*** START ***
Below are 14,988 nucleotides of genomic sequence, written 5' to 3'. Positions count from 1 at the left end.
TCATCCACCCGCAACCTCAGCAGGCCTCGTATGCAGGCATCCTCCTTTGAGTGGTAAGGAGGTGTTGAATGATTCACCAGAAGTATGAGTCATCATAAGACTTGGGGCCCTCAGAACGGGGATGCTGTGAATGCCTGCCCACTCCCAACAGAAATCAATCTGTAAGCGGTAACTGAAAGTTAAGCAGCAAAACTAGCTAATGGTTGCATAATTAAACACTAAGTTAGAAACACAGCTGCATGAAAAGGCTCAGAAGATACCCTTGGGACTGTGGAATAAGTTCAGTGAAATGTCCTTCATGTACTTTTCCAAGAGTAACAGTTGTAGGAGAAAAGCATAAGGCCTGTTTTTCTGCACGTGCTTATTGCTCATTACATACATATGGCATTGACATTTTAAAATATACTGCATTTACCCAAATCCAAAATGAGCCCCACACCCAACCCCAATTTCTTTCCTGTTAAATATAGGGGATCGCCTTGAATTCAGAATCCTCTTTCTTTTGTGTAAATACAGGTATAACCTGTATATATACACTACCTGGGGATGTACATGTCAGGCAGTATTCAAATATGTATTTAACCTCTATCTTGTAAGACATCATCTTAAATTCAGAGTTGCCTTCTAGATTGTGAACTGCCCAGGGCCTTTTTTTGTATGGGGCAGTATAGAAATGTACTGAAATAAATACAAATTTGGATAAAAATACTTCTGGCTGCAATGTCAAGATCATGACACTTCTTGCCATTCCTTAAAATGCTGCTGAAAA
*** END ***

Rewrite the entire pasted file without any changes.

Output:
Below are 14,988 nucleotides of genomic sequence, written 5' to 3'. Positions count from 1 at the left end.
TCATCCACCCGCAACCTCAGCAGGCCTCGTATGCAGGCATCCTCCTTTGAGTGGTAAGGAGGTGTTGAATGATTCACCAGAAGTATGAGTCATCATAAGACTTGGGGCCCTCAGAACGGGGATGCTGTGAATGCCTGCCCACTCCCAACAGAAATCAATCTGTAAGCGGTAACTGAAAGTTAAGCAGCAAAACTAGCTAATGGTTGCATAATTAAACACTAAGTTAGAAACACAGCTGCATGAAAAGGCTCAGAAGATACCCTTGGGACTGTGGAATAAGTTCAGTGAAATGTCCTTCATGTACTTTTCCAAGAGTAACAGTTGTAGGAGAAAAGCATAAGGCCTGTTTTTCTGCACGTGCTTATTGCTCATTACATACATATGGCATTGACATTTTAAAATATACTGCATTTACCCAAATCCAAAATGAGCCCCACACCCAACCCCAATTTCTTTCCTGTTAAATATAGGGGATCGCCTTGAATTCAGAATCCTCTTTCTTTTGTGTAAATACAGGTATAACCTGTATATATACACTACCTGGGGATGTACATGTCAGGCAGTATTCAAATATGTATTTAACCTCTATCTTGTAAGACATCATCTTAAATTCAGAGTTGCCTTCTAGATTGTGAACTGCCCAGGGCCTTTTTTTGTATGGGGCAGTATAGAAATGTACTGAAATAAATACAAATTTGGATAAAAATACTTCTGGCTGCAATGTCAAGATCATGACACTTCTTGCCATTCCTTAAAATGCTGCTGAAAA